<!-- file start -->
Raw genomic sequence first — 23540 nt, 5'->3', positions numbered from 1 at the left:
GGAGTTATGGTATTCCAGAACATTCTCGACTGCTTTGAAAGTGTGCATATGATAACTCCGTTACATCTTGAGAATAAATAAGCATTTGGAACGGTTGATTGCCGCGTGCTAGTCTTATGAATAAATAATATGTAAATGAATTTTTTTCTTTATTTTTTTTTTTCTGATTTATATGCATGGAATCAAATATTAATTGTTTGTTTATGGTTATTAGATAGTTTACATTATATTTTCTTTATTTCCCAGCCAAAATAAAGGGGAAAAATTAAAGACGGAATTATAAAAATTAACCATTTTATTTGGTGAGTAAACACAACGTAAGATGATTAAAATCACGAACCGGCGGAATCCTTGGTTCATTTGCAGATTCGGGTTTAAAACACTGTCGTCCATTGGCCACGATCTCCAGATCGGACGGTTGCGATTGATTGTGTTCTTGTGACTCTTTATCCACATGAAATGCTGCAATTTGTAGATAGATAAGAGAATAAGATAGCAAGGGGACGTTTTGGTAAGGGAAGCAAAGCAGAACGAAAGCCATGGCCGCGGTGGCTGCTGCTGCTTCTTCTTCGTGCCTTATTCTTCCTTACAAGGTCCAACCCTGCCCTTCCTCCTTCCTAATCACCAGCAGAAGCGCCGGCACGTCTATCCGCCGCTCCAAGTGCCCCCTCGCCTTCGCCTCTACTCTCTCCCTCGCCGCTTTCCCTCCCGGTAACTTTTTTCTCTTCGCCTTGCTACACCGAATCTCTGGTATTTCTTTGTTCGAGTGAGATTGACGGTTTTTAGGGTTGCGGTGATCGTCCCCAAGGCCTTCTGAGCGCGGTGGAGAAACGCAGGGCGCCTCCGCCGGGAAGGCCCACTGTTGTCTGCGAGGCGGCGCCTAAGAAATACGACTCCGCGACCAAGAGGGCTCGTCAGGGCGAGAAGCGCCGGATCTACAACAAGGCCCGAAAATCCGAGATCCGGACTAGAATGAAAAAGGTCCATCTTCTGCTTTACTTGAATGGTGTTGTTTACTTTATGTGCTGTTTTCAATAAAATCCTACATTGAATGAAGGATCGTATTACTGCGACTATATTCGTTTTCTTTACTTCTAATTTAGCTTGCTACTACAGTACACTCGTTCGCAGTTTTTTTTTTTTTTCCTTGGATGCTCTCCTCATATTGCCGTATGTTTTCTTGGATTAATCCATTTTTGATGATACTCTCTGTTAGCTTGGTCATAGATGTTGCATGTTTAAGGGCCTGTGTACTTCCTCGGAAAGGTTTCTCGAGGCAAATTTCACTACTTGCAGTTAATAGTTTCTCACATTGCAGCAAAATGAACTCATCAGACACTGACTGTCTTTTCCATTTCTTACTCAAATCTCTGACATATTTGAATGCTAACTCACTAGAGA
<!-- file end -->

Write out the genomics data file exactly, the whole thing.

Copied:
Raw genomic sequence first — 23540 nt, 5'->3', positions numbered from 1 at the left:
GGAGTTATGGTATTCCAGAACATTCTCGACTGCTTTGAAAGTGTGCATATGATAACTCCGTTACATCTTGAGAATAAATAAGCATTTGGAACGGTTGATTGCCGCGTGCTAGTCTTATGAATAAATAATATGTAAATGAATTTTTTTCTTTATTTTTTTTTTTCTGATTTATATGCATGGAATCAAATATTAATTGTTTGTTTATGGTTATTAGATAGTTTACATTATATTTTCTTTATTTCCCAGCCAAAATAAAGGGGAAAAATTAAAGACGGAATTATAAAAATTAACCATTTTATTTGGTGAGTAAACACAACGTAAGATGATTAAAATCACGAACCGGCGGAATCCTTGGTTCATTTGCAGATTCGGGTTTAAAACACTGTCGTCCATTGGCCACGATCTCCAGATCGGACGGTTGCGATTGATTGTGTTCTTGTGACTCTTTATCCACATGAAATGCTGCAATTTGTAGATAGATAAGAGAATAAGATAGCAAGGGGACGTTTTGGTAAGGGAAGCAAAGCAGAACGAAAGCCATGGCCGCGGTGGCTGCTGCTGCTTCTTCTTCGTGCCTTATTCTTCCTTACAAGGTCCAACCCTGCCCTTCCTCCTTCCTAATCACCAGCAGAAGCGCCGGCACGTCTATCCGCCGCTCCAAGTGCCCCCTCGCCTTCGCCTCTACTCTCTCCCTCGCCGCTTTCCCTCCCGGTAACTTTTTTCTCTTCGCCTTGCTACACCGAATCTCTGGTATTTCTTTGTTCGAGTGAGATTGACGGTTTTTAGGGTTGCGGTGATCGTCCCCAAGGCCTTCTGAGCGCGGTGGAGAAACGCAGGGCGCCTCCGCCGGGAAGGCCCACTGTTGTCTGCGAGGCGGCGCCTAAGAAATACGACTCCGCGACCAAGAGGGCTCGTCAGGGCGAGAAGCGCCGGATCTACAACAAGGCCCGAAAATCCGAGATCCGGACTAGAATGAAAAAGGTCCATCTTCTGCTTTACTTGAATGGTGTTGTTTACTTTATGTGCTGTTTTCAATAAAATCCTACATTGAATGAAGGATCGTATTACTGCGACTATATTCGTTTTCTTTACTTCTAATTTAGCTTGCTACTACAGTACACTCGTTCGCAGTTTTTTTTTTTTTTCCTTGGATGCTCTCCTCATATTGCCGTATGTTTTCTTGGATTAATCCATTTTTGATGATACTCTCTGTTAGCTTGGTCATAGATGTTGCATGTTTAAGGGCCTGTGTACTTCCTCGGAAAGGTTTCTCGAGGCAAATTTCACTACTTGCAGTTAATAGTTTCTCACATTGCAGCAAAATGAACTCATCAGACACTGACTGTCTTTTCCATTTCTTACTCAAATCTCTGACATATTTGAATGCTAACTCACTAGAGA